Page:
Charlie O’Neill has been clean of drugs and alcohol for over a year.
Charlie, 46, said that up until a year ago his life was ruled by alcohol and drug addiction.
“I’ve done every drug except heroin and I drank anything I could get my hands on. Life on drink and drugs was hell for me,” said Charlie.
Charlie’s father died when he was four years-old. He was raised by his mother but developed a lasting, almost father-son-like relationship, with his father’s brother, Patrick.
“Patrick was like a daddy to me. We got on like a house on fire and he really understood me.”
Patrick died at the age of 81 on March 3 last year. Just before he passed away he asked Charlie to make him a promise that he would seek help and deal with his alcohol and drug addictions.
“His last words to me were ‘please give up the drink and drugs for me Charlie’.”.
“After he died I went on a bit of a bender but as soon as I sobered up I decided that I was going to fulfil my promise to him and here I am today, over a year later, and I haven’t touched a drop of alcohol and I am completely clean of any drugs.”
Charlie said that he first started drinking when he was 12 years-old and by the time he was 18 he was a “full blown alcoholic”.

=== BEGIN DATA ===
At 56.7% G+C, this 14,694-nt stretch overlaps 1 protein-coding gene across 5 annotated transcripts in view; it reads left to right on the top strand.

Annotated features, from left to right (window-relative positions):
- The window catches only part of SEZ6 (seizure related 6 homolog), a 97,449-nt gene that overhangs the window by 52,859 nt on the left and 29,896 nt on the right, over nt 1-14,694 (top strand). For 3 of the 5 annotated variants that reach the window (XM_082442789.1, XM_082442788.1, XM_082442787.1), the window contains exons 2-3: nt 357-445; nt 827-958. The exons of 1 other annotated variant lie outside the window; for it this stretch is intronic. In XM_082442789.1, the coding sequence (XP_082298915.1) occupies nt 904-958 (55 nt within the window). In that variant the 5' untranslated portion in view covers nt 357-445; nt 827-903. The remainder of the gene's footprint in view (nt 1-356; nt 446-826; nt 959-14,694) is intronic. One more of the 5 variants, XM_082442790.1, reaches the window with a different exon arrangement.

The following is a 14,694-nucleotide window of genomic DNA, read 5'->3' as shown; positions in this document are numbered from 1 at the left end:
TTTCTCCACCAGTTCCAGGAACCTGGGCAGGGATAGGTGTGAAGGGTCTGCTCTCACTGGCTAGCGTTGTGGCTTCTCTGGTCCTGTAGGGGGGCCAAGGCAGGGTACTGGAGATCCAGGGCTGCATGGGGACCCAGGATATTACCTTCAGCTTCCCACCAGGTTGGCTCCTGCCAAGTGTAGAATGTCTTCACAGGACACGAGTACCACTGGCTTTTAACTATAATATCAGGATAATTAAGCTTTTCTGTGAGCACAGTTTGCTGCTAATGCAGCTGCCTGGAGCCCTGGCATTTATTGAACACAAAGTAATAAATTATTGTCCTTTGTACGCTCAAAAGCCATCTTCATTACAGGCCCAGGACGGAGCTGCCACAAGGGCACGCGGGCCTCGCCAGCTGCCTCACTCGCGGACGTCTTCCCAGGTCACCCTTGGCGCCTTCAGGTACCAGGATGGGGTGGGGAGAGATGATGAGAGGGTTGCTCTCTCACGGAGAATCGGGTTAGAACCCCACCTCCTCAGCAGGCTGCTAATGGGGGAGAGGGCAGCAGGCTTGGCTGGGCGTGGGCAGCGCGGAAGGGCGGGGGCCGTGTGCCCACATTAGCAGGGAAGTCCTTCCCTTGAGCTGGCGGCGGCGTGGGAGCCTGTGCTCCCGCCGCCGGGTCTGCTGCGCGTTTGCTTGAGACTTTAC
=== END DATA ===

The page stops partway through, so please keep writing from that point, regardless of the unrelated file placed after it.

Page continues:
“I remember my first drink was a can of Colt 45 beer when I was 12. When I was 15 I was taking prescribed medicine, magic mushrooms and I sniffed glue once.
“I’ve been tormented for the last 45 years but the last 12 months have been great.”
He added: “Although Patrick died I still think he’s with me every single day - he gives me the strength to carry on.
“Patrick was a real character. He loved boxing and handball. If anyone ever needed help he could never say no to them.
“Patrick always looked after me and no matter what part of Ireland or England I was living or working in at the time he would always come and visit me.
“We had a great relationship and he’s the reason why I am still here today.”
As part of his rehabilitation Charlie enrolled in a foundation degree at the University of Ulster and currently gives talks on the dangers of drug and alcohol abuse to various community groups around the city.
“I was always intelligent but because of mixture of things I never got the chance to shine at school. I am dyslexic and that definitely affected me when I was younger but I am determined to make a go of it now.
“I have another year to go of my foundation course and then I’d really like to do a degree in addiction counselling. I think I could offer those who have gone down or are thinking of going down the same path as I did a lot of help and support.”
He added: “I’ve been doing some work in the Gasyard Centre and I have to say that I find it very rewarding.
“If I can help just one person to think twice about drugs and alcohol then I’ll now that I have done something right.”
Read Charlie O’Neill’s full story in this weekend’s Sunday Journal.